A challenge to those film and TV shows on primitive cultures
How much harm is being done to the ecology of primitive cultures by Western civilization in the ongoing invasion by its forerunners, cinema and TV?
Two of the most spectacularly exotic television films of the year will air during the next few days -- and both of them, fascinating and informative as they are, raise as many questions as they answer.
Did the process of making them -- and the movie on which one of them is based -- upset the natural balance of man in his native environment? On reflection, is the result merely exploitative entertainment? Should they have been made at all? Grandiose film project
Burden of Dreams (PBS, Friday, 9-10 p.m.) (check local listings, since many stations will air this on different days at different times) is a unique photographic essay on the making of an esoteric film by an esoteric filmmaker in the midst of Peru's Amazonian jungle. More than 1,100 natives of the surrounding area were hired by German director Werner Herzog to help haul a 320-ton steamship up a 40-degree slope and across a muddy jungle trail from one river to another as part of the film's almost mystic ritual form.
Director Herzog disdained the use of a plastic boat, which might have saved millions of dollars and years of time (the production took four years). But if he didn't make the film that way, according to Herzog, ''I would be a man without dreams, and I don't want to live like that.'' Jason Robards and Mick Jagger obviously decided they didn't want to live like that and abandoned the filming in the jungle to return to their own natural habitat. Klaus Kinski (Dracula in Herzog's film version of that myth) took over the lead part and appears in this documentary, seemingly angry most of the time.
The film, called ''Fitzcarraldo,'' is the story, based partly upon fact, of one man's obsession to build an opera house in the jungle -- which involved finding uncultivated rubber trees to yield the money necessary to bring Caruso to the Amazon. In many ways it is inspirational, in that the film was actually completed despite overwhelming difficulties. It indicates the strength of will and determination of Herzog.
He has already made such critically acclaimed auteur films as ''Aguirre, the Wrath of God'' and ''Nosferatu.'' In this case, his obsession to make the film under nightmarish conditions parallels his subject matter.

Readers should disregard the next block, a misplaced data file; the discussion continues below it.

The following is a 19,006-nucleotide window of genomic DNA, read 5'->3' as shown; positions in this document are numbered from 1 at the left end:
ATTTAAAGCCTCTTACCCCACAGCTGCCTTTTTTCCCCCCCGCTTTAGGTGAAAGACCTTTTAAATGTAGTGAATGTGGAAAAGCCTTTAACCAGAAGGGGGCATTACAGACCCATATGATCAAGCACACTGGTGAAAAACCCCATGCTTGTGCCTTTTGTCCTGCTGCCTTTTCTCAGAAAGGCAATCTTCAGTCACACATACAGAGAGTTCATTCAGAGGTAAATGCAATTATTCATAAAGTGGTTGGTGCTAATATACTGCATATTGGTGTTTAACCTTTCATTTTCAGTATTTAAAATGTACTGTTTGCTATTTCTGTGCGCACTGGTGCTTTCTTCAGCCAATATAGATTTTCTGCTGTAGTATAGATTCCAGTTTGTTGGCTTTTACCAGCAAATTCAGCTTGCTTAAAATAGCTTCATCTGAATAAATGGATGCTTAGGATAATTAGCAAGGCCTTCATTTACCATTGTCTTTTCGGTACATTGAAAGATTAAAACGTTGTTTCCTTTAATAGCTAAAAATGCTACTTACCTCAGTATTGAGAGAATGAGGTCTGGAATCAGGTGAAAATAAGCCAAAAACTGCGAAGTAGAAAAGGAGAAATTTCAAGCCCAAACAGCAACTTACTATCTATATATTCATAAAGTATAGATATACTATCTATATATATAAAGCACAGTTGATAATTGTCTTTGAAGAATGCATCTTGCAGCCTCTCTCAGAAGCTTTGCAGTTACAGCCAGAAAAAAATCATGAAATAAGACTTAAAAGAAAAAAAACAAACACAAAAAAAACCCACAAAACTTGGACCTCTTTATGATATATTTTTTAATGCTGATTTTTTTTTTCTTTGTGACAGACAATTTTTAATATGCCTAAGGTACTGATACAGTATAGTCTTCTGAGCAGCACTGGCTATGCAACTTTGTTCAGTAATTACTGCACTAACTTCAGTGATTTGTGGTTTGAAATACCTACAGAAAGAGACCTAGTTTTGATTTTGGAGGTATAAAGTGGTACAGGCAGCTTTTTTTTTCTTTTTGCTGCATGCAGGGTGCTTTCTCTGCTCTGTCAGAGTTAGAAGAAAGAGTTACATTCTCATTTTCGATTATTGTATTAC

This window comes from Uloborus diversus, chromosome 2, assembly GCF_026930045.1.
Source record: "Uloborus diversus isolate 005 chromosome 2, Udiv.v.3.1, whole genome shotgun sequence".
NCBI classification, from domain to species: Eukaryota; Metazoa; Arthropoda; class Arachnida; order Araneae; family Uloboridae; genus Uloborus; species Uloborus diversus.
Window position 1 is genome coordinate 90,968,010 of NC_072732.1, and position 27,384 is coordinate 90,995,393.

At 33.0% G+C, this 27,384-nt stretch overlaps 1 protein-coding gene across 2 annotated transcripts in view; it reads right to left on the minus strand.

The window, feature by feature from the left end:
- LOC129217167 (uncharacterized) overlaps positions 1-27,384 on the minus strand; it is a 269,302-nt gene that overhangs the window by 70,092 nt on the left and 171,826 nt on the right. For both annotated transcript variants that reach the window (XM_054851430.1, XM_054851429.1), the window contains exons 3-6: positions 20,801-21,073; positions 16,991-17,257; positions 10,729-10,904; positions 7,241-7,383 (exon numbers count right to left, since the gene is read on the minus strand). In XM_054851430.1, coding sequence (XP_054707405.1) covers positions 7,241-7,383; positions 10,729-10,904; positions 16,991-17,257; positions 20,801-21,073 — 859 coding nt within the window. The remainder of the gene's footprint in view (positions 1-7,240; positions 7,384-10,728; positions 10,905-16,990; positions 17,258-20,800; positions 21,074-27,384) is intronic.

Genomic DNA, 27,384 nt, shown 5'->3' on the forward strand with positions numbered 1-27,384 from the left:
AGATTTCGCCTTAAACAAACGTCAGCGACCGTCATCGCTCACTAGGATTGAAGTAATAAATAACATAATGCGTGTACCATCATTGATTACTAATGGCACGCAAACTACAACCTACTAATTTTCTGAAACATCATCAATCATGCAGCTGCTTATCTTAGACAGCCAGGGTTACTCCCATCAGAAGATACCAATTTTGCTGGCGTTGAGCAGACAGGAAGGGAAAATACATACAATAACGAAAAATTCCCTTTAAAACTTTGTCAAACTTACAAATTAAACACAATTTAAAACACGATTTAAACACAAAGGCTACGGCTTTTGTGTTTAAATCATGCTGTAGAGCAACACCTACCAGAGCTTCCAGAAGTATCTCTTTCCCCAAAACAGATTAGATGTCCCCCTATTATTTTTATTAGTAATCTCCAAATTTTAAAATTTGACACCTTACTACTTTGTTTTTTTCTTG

Herzog speaks in symbols, sometimes very obscure ones, just as he uses symbols and strange ritual in his films. He remarked at one point to the Les Blank, producer of the documentary ''Everyday life is only an illusion behind which lies the reality of drama.
''Burden of Dreams'' is one of a series of innovative documentaries by independent film and video makers, with the totally un-innovative name of ''Non Fiction Television,'' administered by the Television Laboratory at WNET, New York. It is as scenic and muddy as the Amazon itself.
But about Herzog's film, one must ask if this film need have been made at all? Although it cannot be faulted as a grandiose artistic endeavor, is one man's cinematic vision enough to condone the tampering with the delicate balance between jungle and primitive tribes? Should one man's obsession with obsession be pampered by banks, studios, audiences? Should a large native population be allowed to be so corrupted by money and all the ''civilized'' luxuries it can buy for a people unprepared for ''necessities'' like McDonald's hamburgers and designer jeans?
Well, according to the final credits, the Indians are now being helped to acquire legal title to their own lands. And according to Herzog says ''All these dreams are yours as well as mine. I can articulate them. . . . That's what art is all about. It is my duty. . . .''
''Fitzcarraldo'' was shown at the Cannes Film Festival last month, where some critics complained that it was a long, excruciating bore. The Herzog cultists, however, felt it was still another mystic masterpiece by their hero. It will soon be shown in many cities and most likely will soon be on one of the cultural cable channels (CBS Cable has already shown ''Aguirre'').
Meantime, ''Burden of Dreams'' is available free on PBS. You may find it a bit exotic, esoteric, pretentious. But I guarantee you will not find it a bore. Preservationists' story
Exotic but not at all esoteric is The Last Round-up of the Elephants (CBS, Wednesday).
Jason Robards, who obviously found reading a script in a sound studio more to his liking than filmmaking in the Amazon jungle, narrates this amazing documentary about the attempts being made to prevent extermination of the Asian elephant.
Cinematographer Dieter Plage traveled to Assam, India, and Sri Lanka to film the unique methods of wildlife preservation being used to ensure the survival of the remaining 20,000 to 40,000 Asian elephants, whose origins can be traced back around 70 million years. The photography is positively lyrical.